Leg 4: Llanberis to Ogwen (5:18)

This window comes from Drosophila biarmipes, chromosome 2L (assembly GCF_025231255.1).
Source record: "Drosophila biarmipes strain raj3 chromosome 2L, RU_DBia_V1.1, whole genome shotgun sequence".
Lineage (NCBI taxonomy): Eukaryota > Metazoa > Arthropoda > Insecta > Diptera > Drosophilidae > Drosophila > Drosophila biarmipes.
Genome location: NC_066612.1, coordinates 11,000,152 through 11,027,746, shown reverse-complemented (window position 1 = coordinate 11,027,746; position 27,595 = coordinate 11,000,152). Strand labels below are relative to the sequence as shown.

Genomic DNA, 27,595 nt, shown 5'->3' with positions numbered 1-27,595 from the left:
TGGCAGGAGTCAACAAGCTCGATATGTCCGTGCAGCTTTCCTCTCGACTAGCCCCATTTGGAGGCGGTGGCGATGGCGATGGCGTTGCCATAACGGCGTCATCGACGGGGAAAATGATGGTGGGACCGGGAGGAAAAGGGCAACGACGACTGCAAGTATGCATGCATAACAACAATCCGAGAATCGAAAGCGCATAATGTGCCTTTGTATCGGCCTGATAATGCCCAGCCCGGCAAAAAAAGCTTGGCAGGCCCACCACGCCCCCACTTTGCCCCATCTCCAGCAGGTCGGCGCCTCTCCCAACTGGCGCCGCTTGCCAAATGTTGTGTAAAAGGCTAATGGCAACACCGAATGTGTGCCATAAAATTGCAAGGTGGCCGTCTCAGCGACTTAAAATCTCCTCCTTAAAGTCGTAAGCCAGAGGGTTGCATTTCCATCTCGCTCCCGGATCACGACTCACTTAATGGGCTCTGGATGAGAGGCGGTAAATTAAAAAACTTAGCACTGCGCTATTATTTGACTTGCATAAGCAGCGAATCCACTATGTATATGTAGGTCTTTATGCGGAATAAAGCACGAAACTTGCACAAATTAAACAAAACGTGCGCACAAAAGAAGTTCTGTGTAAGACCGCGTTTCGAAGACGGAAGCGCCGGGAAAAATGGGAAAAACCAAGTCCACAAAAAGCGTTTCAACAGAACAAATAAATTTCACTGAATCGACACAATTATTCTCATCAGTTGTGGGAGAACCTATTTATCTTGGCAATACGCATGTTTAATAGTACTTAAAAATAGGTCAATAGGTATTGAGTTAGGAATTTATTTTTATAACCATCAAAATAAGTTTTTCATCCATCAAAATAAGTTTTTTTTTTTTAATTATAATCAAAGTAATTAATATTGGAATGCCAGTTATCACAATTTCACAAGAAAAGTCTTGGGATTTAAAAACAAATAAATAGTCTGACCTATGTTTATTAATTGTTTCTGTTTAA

I had to keep my feet elevated at the Llanberis bus stop changeover, it felt so good to weary feet and after the food, sock change and far too short a break I was forced to get up and go. Oh, it was hard running along the road to the start of the slate steps in the woods. Mark stayed on and Robin and Chris started fresh on this leg and were far too chirpy and chatty for me as we moved up the slate workings but within a few minutes I started to feel better and I enjoyed the company. At least this long climb is divided into short vertical stages and finding the next ascent line with your head torch light is a fun challenge as you swerve up the steps the miners used to take to work and then up these infamous concrete inclines. The last climb after you cross the mountain road twice felt like it went on forever and I felt like I needed to make excuses why I was going so slowly but actually we topped out on schedule-amazing! I thought maybe as you tire you just feel awful but don’t necessarily slow down. Scaling the Elidir Fawr ridge and to the summit felt great and the run down and along before Mynydd Perfedd as well. I seemed to slow again on the descent towards Foel Goch and in general was finding it hard to keep a pace up on the runnable bits. Just so it didn’t become too easy for Robin and Chris, my request for mini cheddars meant that a whole bag had to be emptied to find them and I got a long way ahead on the Y Garn climb which when you feel you are trailing behind can give you a psychological boost.